uKhahlamba Drakensberg Park

The uKhahlamba Drakensberg Park is a World Heritage Site in KwaZulu-Natal, South Africa, covering 242,813 ha (2,428 km2) of area. The park spans parts of both South Africa, in its KwaZulu-Natal province, and Lesotho. The park includes Royal Natal National Park and the Drakensberg National Park, both provincial parks under the umbrella of Ezemvelo KZN Wildlife.
Wildlife

The ukhahlamba Drakensberg Park has a diverse population of birds, mammals and reptiles. The more common larger mammals that can be found are mountain reedbuck, grey rhebuck, grey duiker, eland, klipspringer, bushbuck and oribi.

The main predators in the Drakensberg are leopard, black-backed jackal, caracal, serval, clawless and spotted neck otter, various species of mongoose and genet. The Park makes an ideal home for troops of chacma baboons, porcupines and colonies of rock hyrax, commonly known as dassies.

Please see the mammal species page for more animals found in the area.
On 30 November 2000, the uKhahlamba Drakensberg Park was added to the World Heritage List. It is described by UNESCO as having -
                                                                               "exceptional natural beauty in its soaring basaltic buttresses, incisive dramatic cutbacks, and golden sandstone ramparts...the site’s diversity of habitats protects a high level of endemic and globally threatened species, especially birds and plants and also contains many caves and rock-shelters with the largest and most concentrated group of paintings in Africa, south of the Sahara".
Wild Flowers

Elsa Pooley said -
                            “The dramatic broken landscape of the escarpment and the harsh climatic conditions of the highland of Lesotho account for the remarkably diverse plant life with about 2200 species and almost 400 endemics”.

One of the reasons the uKhahlamba-Drakensberg area was declared a World Heritage Site was for its rich diversity of plant life. There are many interesting plants to be seen at any time of the year and the flowers are usually at their best just after the spring rains and throughout the summer months, from November to February. Visit the wild flowers page for info.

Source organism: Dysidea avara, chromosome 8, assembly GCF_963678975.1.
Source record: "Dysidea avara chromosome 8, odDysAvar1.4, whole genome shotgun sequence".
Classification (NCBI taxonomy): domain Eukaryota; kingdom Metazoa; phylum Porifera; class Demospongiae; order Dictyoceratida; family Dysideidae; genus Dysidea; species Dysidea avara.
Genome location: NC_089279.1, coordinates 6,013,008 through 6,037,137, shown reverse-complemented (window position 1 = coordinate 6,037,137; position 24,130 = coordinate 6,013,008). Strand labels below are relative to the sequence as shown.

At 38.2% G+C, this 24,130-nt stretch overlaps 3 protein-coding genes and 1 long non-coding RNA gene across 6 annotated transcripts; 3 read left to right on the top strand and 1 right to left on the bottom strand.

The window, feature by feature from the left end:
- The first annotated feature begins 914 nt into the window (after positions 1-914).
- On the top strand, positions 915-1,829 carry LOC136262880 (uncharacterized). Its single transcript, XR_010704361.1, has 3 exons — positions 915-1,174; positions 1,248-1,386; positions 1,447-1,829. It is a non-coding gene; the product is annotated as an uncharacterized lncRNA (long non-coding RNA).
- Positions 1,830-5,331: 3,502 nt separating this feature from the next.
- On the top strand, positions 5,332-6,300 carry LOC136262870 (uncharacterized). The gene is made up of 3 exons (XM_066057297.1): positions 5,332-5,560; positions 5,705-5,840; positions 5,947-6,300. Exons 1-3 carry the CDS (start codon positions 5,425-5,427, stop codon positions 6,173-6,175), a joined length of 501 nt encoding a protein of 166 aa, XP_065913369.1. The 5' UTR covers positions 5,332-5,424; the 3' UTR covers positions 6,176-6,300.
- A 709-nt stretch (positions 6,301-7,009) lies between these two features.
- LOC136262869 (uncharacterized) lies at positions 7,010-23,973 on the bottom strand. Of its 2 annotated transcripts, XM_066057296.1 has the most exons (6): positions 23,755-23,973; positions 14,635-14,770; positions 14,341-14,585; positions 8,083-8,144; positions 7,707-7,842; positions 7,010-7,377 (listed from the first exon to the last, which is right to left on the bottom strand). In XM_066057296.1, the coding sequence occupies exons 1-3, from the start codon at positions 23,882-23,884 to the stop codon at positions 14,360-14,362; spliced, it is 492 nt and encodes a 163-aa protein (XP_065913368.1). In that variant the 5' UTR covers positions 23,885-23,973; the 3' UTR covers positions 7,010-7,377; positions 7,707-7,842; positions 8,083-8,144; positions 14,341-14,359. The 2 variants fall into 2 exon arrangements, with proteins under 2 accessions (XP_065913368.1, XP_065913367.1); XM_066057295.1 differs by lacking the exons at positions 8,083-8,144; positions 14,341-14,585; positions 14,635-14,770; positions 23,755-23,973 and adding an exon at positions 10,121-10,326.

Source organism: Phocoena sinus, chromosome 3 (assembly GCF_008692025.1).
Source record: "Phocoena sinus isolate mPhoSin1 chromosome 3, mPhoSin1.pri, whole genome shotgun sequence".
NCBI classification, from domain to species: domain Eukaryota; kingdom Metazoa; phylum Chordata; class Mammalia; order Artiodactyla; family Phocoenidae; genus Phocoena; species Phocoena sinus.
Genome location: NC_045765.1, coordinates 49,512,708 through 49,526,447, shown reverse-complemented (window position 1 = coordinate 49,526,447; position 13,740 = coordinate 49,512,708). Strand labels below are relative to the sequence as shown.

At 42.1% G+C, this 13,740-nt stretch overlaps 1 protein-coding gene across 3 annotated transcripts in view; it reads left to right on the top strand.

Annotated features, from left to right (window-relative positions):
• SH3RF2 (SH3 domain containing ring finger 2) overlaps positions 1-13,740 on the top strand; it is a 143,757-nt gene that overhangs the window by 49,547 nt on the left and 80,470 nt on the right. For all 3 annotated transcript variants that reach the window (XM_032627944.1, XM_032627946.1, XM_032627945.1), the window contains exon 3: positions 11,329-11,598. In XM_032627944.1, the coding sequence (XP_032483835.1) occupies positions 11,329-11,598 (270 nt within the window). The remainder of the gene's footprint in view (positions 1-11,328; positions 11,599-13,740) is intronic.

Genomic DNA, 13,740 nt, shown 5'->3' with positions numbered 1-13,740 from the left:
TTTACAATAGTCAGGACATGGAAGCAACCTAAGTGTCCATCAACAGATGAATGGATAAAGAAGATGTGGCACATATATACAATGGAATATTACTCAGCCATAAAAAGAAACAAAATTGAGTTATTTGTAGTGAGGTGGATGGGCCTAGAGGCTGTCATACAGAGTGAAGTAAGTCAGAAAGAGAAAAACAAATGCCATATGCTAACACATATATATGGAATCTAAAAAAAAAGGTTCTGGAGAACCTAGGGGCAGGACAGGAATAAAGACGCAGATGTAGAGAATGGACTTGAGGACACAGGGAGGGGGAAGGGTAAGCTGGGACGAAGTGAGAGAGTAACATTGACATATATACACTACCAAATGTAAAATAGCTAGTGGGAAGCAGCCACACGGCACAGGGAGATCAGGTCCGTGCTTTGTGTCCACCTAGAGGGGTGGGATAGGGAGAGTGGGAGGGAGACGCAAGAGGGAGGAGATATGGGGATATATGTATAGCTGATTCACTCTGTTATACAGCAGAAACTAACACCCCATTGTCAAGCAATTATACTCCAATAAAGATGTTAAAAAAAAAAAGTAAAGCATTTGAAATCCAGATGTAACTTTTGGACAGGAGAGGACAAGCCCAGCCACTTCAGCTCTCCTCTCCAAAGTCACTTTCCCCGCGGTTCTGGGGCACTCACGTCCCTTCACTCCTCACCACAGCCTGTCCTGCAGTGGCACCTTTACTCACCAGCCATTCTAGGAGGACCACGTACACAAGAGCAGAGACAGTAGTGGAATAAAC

The Drakensberg is home to around 300 species of birds and 32 of those are endemic to Southern Africa. Some of the more rare specials that can be spotted in the area are the wattled crane, cape vulture, bearded vulture, orange breasted rockjumper and yellow breasted pipit. The area is a bird watchers delight and various birding tours can be arranged in the area. There are 164 bird species listed on the bird species page.
Wattled Cranes
Eland
San Rock Art

The uKhahlamba Drakensberg Park is one of the richest rock painting areas in the world. For over the past 40 years enthusiasts and experts have searched for paintings in the park.

During this time 30 000 individually painted images in 520 different rock shelters have been discovered and recorded.

The paintings cover a variety of topics - with the most common being animal figures and specifically Eland which were considered sacred, as well as human figures depicted in scenes from daily life.

Tours and hikes can be arranged to view these historic rock paintings - a great day out in the Southern Drakensberg. See more on the San Rock Art page.

Some useful links -
© Southern Drakensberg Information   -   2014